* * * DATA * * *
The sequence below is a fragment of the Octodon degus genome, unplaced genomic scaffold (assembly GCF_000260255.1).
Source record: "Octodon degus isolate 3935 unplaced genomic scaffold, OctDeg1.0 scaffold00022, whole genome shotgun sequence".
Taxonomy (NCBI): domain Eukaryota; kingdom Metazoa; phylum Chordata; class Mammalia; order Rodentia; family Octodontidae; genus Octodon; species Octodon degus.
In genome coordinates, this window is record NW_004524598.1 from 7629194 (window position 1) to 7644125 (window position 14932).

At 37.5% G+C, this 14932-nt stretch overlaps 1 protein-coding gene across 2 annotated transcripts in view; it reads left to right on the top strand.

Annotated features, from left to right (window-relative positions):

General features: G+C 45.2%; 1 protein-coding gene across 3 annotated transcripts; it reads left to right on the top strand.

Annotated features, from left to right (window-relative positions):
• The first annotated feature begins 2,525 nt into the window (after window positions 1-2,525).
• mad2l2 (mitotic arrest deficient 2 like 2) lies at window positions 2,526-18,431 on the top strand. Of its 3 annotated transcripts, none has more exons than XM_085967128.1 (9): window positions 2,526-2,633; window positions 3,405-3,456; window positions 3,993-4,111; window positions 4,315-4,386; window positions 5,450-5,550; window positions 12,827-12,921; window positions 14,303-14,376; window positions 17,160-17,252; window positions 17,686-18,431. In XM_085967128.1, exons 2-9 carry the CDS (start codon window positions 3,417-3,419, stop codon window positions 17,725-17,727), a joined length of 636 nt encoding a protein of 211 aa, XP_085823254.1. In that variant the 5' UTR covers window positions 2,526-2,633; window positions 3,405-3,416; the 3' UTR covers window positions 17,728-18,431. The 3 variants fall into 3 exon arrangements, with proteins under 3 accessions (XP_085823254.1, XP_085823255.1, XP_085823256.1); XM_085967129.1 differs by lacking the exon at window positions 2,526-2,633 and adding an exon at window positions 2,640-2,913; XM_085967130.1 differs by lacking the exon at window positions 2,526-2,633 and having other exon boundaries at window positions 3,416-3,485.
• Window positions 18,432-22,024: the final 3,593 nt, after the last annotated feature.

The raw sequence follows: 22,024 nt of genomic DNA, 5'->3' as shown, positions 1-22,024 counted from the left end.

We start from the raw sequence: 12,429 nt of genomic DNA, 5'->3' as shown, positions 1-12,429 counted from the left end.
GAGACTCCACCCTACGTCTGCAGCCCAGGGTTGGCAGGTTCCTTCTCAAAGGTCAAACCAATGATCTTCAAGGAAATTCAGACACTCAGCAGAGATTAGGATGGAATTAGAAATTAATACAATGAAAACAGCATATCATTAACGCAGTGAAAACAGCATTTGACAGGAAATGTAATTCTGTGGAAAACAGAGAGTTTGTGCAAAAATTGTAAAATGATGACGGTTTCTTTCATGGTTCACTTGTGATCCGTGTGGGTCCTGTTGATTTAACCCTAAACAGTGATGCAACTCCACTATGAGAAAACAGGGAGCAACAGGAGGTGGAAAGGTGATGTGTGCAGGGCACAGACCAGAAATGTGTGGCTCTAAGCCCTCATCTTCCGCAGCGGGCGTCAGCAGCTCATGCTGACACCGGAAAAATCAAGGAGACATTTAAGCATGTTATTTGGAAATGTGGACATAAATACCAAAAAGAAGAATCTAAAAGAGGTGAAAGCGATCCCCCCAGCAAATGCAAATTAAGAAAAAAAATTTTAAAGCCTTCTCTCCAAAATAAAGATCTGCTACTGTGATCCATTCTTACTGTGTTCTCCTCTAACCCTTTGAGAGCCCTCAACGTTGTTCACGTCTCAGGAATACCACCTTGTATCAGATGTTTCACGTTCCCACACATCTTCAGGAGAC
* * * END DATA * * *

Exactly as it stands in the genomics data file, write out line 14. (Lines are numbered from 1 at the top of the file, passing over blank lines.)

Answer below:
GAGACTCCACCCTACGTCTGCAGCCCAGGGTTGGCAGGTTCCTTCTCAAAGGTCAAACCAATGATCTTCAAGGAAATTCAGACACTCAGCAGAGATTAGGATGGAATTAGAAATTAATACAATGAAAACAGCATATCATTAACGCAGTGAAAACAGCATTTGACAGGAAATGTAATTCTGTGGAAAACAGAGAGTTTGTGCAAAAATTGTAAAATGATGACGGTTTCTTTCATGGTTCACTTGTGATCCGTGTGGGTCCTGTTGATTTAACCCTAAACAGTGATGCAACTCCACTATGAGAAAACAGGGAGCAACAGGAGGTGGAAAGGTGATGTGTGCAGGGCACAGACCAGAAATGTGTGGCTCTAAGCCCTCATCTTCCGCAGCGGGCGTCAGCAGCTCATGCTGACACCGGAAAAATCAAGGAGACATTTAAGCATGTTATTTGGAAATGTGGACATAAATACCAAAAAGAAGAATCTAAAAGAGGTGAAAGCGATCCCCCCAGCAAATGCAAATTAAGAAAAAAAATTTTAAAGCCTTCTCTCCAAAATAAAGATCTGCTACTGTGATCCATTCTTACTGTGTTCTCCTCTAACCCTTTGAGAGCCCTCAACGTTGTTCACGTCTCAGGAATACCACCTTGTATCAGATGTTTCACGTTCCCACACATCTTCAGGAGAC